THE World Health Organization estimates that there will be 15 million new cases of prostate cancer worldwide by 2020 and it is estimated that one in six men in Jamaica will be diagnosed with the disease that if caught early can be effectively treated.
Black men are at a higher risk of developing the disease and family history is a major risk factor — if someone has one person in the family diagnosed with prostate cancer, say a brother or father, their risk increases by two fold, and the more family members affected, the greater the risk.
In an effort to stave off the prostate cancer risk, men should make healthy lifestyle choices by consuming a diet low in fat, and increasing the intake of fruits and vegetables and exercising regularly.
In addition, men 40 and over are being encouraged to get their prostate screening done annually, in order to facilitate early detection and treatment if diagnosed.
Here are some foods men should include in their diets that have known effects on prostate cancer.
Japanese research has suggested that regularly eating mushrooms could help lower a man's risk of prostate cancer.
Led by researchers at University School of Public Health in Japan, one study looked at a total of 36,499 participants between the ages of 40 and 79 and asked them to complete a questionnaire about lifestyle choices such as diet (including mushroom consumption), physical activity, smoking and drinking habits. After following one group of men for 24.5 years and another for 13.25 years, the researchers found that the men who consumed mushrooms once or twice a week had an eight per cent lower risk of developing prostate cancer — regardless of how much fruit and vegetables, or meat and dairy products they ate — compared to those who ate mushrooms less than once per week.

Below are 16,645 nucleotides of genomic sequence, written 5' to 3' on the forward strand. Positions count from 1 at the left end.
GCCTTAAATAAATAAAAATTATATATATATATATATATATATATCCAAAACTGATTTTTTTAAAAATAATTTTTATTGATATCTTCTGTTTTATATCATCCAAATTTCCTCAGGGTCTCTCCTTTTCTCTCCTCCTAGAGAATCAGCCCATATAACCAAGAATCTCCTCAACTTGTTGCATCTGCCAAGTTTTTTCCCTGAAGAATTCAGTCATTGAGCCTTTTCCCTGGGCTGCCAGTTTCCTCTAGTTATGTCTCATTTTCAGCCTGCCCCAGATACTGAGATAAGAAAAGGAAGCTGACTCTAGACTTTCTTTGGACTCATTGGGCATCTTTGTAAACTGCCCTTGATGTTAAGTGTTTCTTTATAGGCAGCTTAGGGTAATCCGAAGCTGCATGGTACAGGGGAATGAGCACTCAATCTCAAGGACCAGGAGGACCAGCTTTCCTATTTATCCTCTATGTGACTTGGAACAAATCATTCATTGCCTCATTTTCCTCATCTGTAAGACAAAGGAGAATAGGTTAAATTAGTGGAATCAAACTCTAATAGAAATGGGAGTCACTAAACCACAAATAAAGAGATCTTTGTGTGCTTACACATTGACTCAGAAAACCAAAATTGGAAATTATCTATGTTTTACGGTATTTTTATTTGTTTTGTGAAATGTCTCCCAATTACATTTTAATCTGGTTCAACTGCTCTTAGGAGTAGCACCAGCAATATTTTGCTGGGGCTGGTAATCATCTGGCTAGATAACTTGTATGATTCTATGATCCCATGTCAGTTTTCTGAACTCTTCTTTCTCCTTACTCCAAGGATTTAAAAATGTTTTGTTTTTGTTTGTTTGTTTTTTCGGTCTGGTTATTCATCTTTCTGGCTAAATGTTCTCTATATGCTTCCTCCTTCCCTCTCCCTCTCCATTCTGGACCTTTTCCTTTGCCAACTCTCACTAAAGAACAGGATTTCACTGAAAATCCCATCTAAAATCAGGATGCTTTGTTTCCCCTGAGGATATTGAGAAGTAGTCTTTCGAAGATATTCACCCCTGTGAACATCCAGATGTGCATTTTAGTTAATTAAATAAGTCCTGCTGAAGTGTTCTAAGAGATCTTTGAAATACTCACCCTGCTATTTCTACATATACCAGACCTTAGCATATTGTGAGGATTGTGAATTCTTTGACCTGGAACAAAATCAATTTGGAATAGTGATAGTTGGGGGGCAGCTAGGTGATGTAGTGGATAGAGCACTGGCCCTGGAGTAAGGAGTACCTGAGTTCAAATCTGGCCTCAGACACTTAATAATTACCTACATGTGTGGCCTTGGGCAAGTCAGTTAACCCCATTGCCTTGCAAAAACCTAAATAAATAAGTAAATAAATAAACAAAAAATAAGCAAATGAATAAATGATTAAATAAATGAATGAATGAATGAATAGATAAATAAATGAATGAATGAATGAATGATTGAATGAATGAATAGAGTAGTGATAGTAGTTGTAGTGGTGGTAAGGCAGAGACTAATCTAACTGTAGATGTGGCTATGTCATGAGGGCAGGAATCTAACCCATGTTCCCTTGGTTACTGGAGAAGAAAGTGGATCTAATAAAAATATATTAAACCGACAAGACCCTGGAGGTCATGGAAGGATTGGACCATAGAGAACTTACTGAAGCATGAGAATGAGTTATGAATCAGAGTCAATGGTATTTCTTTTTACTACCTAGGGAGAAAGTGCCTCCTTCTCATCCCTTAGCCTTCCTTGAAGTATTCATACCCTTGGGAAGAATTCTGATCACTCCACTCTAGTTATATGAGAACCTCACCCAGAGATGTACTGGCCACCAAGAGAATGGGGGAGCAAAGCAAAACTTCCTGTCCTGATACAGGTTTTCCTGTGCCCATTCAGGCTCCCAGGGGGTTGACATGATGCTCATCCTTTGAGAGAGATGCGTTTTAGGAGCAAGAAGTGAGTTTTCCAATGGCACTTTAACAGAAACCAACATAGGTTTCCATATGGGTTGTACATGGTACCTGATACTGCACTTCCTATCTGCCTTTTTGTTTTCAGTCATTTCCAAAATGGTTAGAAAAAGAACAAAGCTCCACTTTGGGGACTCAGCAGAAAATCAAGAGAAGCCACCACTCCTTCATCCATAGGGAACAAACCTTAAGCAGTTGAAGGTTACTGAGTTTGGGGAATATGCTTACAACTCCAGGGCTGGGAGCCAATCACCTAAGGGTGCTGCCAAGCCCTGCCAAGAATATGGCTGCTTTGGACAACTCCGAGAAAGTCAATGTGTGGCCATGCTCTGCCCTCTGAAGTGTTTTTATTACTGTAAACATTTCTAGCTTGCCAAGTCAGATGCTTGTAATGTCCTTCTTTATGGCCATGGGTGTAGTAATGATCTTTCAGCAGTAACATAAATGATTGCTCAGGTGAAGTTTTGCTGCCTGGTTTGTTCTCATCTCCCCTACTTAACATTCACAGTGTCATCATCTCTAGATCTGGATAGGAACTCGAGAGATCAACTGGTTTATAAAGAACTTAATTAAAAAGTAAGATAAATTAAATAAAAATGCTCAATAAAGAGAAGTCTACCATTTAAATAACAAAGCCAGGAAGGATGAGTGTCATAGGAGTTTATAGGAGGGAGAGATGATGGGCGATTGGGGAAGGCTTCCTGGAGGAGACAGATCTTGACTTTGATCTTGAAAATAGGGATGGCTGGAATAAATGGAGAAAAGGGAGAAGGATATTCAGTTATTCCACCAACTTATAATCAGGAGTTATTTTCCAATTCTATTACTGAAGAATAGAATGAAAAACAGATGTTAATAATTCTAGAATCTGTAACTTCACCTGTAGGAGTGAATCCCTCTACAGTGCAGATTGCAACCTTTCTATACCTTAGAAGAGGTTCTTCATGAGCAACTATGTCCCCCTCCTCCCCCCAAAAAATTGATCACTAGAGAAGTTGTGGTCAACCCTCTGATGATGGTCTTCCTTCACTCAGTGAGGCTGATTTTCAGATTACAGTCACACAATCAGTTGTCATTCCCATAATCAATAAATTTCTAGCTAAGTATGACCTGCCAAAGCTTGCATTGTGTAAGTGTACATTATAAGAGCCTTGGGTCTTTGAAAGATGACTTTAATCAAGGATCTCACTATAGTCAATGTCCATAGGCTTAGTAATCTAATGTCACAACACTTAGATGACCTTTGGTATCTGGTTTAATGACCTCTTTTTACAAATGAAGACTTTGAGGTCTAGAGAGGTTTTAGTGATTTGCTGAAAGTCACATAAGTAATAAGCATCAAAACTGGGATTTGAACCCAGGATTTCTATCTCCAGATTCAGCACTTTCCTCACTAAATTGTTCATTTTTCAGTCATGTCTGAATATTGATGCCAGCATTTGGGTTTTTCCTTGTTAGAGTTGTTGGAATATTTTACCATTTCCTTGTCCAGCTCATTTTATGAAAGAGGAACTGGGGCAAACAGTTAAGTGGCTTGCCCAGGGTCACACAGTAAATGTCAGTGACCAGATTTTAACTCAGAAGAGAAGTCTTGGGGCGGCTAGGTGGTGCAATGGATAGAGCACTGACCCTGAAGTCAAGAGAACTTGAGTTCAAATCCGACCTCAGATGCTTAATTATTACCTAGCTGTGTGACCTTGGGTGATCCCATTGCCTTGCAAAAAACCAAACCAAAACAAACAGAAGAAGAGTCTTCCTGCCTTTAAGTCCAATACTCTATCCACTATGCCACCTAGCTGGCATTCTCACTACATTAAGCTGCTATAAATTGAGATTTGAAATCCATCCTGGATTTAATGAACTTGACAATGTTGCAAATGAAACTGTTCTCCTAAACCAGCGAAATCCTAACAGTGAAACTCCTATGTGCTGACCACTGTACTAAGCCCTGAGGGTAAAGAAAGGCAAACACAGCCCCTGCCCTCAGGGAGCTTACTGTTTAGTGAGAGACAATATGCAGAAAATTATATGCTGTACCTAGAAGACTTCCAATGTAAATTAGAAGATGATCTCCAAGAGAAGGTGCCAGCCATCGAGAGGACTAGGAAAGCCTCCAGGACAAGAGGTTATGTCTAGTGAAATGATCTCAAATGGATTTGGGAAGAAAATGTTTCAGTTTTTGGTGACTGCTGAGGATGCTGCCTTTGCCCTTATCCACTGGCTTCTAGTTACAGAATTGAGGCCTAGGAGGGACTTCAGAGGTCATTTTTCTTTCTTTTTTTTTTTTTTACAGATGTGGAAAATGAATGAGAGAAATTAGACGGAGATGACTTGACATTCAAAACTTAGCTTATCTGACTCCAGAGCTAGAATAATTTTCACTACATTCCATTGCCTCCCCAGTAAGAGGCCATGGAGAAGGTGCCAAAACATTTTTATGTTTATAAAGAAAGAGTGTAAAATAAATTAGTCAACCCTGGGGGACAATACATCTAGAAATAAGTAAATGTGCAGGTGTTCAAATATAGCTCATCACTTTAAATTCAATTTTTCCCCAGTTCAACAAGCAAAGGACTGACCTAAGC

A 2019 study in the Journal of the American Osteopathic Association found an association with decreased prostate cancer risk and increased fruit consumption, and an association with decreased prostate cancer risk and increased legume and nut consumption.
Another case-control study showed a decrease in the incidence of prostate cancer in men with a high fish intake.
Mediterranean diet patterns (whole grains, fruits, vegetables, low-fat dairy, nuts, poultry, legumes, fish, olive oil) was associated with a lower incidence of prostate cancer in another study.
A vegetarian diet is best for men trying to minimise their risk of developing prostate cancer. The foods that seem to be helpful are soya products, soya protein, green tea, broccoli, pomegranate and turmeric, which is a component of curry.
A study on tomatoes suggests that if the fruit is consumed several times per week, this could significantly reduce the risk of prostate cancer. Cooked tomatoes are more effective because of the constituent lycopene, which isn't absorbed from raw tomatoes as much as from cooked tomatoes.